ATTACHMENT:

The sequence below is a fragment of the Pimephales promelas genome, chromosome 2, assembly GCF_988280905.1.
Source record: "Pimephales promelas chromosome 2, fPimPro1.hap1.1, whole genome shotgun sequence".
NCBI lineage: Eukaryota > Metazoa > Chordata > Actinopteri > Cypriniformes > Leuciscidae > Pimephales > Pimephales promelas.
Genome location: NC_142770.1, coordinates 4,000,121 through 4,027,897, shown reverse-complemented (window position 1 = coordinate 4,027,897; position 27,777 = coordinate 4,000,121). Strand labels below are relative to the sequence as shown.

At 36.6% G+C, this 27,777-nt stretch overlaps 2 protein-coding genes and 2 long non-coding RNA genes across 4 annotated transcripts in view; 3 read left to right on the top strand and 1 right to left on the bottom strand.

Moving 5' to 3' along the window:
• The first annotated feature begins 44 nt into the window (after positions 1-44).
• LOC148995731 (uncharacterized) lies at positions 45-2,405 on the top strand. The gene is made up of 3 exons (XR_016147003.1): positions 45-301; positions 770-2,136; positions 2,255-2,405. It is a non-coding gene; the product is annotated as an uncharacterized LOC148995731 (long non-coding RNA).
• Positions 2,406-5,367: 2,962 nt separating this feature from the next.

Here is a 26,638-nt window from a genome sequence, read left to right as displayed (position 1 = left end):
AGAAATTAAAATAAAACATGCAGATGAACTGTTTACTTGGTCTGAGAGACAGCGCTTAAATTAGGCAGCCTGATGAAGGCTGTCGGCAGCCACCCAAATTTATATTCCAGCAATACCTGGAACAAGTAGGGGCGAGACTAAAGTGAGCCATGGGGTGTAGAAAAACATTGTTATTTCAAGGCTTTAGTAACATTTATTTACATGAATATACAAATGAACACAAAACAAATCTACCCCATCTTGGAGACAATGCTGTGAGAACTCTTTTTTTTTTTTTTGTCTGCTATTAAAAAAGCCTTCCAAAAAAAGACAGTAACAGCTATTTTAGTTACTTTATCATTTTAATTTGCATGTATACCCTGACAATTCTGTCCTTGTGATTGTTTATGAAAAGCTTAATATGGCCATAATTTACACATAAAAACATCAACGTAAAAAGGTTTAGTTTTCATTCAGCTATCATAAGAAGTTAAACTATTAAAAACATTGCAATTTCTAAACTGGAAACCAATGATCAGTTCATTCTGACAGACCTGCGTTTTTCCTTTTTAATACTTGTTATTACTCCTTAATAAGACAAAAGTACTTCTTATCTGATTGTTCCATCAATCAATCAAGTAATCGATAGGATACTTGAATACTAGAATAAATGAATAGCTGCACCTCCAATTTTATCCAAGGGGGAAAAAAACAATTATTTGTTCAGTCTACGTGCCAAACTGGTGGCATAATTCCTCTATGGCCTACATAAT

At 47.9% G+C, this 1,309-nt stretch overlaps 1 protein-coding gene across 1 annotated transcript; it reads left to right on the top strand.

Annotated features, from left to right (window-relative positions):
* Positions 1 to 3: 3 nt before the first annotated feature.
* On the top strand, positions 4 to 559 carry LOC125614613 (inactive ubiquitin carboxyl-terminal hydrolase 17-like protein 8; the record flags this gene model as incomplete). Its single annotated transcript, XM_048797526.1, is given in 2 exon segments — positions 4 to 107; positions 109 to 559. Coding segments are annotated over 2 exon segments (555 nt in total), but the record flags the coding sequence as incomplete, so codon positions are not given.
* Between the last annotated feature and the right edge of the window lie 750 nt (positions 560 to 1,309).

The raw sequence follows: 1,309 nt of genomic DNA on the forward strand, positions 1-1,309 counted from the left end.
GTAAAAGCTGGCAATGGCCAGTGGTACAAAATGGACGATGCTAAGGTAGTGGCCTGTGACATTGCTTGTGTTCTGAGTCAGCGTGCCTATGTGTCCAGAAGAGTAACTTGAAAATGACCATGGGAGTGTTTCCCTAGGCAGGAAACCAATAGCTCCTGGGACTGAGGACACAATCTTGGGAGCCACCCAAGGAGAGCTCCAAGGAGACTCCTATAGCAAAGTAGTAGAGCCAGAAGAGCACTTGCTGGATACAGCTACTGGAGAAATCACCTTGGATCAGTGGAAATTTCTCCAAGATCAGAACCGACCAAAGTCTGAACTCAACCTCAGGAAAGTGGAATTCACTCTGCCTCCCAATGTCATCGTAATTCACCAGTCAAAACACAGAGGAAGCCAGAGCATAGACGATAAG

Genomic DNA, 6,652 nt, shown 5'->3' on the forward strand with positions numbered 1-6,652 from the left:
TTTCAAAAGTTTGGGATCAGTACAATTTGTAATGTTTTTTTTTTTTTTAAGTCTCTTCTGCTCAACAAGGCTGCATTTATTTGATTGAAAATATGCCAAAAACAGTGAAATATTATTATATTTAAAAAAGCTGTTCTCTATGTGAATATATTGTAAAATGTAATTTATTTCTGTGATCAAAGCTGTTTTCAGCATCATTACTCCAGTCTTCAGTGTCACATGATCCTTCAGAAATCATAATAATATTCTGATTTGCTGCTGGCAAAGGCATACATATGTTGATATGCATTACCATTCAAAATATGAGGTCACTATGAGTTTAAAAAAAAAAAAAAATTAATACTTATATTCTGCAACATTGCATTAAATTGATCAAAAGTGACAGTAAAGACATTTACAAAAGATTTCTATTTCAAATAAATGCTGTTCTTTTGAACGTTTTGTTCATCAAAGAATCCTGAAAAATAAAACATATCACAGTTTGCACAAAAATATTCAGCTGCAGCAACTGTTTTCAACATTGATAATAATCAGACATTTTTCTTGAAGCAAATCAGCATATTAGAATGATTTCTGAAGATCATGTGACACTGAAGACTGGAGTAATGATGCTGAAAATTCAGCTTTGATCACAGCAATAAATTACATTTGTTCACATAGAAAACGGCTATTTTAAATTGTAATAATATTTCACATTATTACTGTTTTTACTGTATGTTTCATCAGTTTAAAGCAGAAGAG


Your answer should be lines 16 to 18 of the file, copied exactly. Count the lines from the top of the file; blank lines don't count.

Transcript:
* Between the last annotated feature and the right edge of the window lie 750 nt (positions 560 to 1,309).

The raw sequence follows: 1,309 nt of genomic DNA on the forward strand, positions 1-1,309 counted from the left end.
GTAAAAGCTGGCAATGGCCAGTGGTACAAAATGGACGATGCTAAGGTAGTGGCCTGTGACATTGCTTGTGTTCTGAGTCAGCGTGCCTATGTGTCCAGAAGAGTAACTTGAAAATGACCATGGGAGTGTTTCCCTAGGCAGGAAACCAATAGCTCCTGGGACTGAGGACACAATCTTGGGAGCCACCCAAGGAGAGCTCCAAGGAGACTCCTATAGCAAAGTAGTAGAGCCAGAAGAGCACTTGCTGGATACAGCTACTGGAGAAATCACCTTGGATCAGTGGAAATTTCTCCAAGATCAGAACCGACCAAAGTCTGAACTCAACCTCAGGAAAGTGGAATTCACTCTGCCTCCCAATGTCATCGTAATTCACCAGTCAAAACACAGAGGAAGCCAGAGCATAGACGATAAG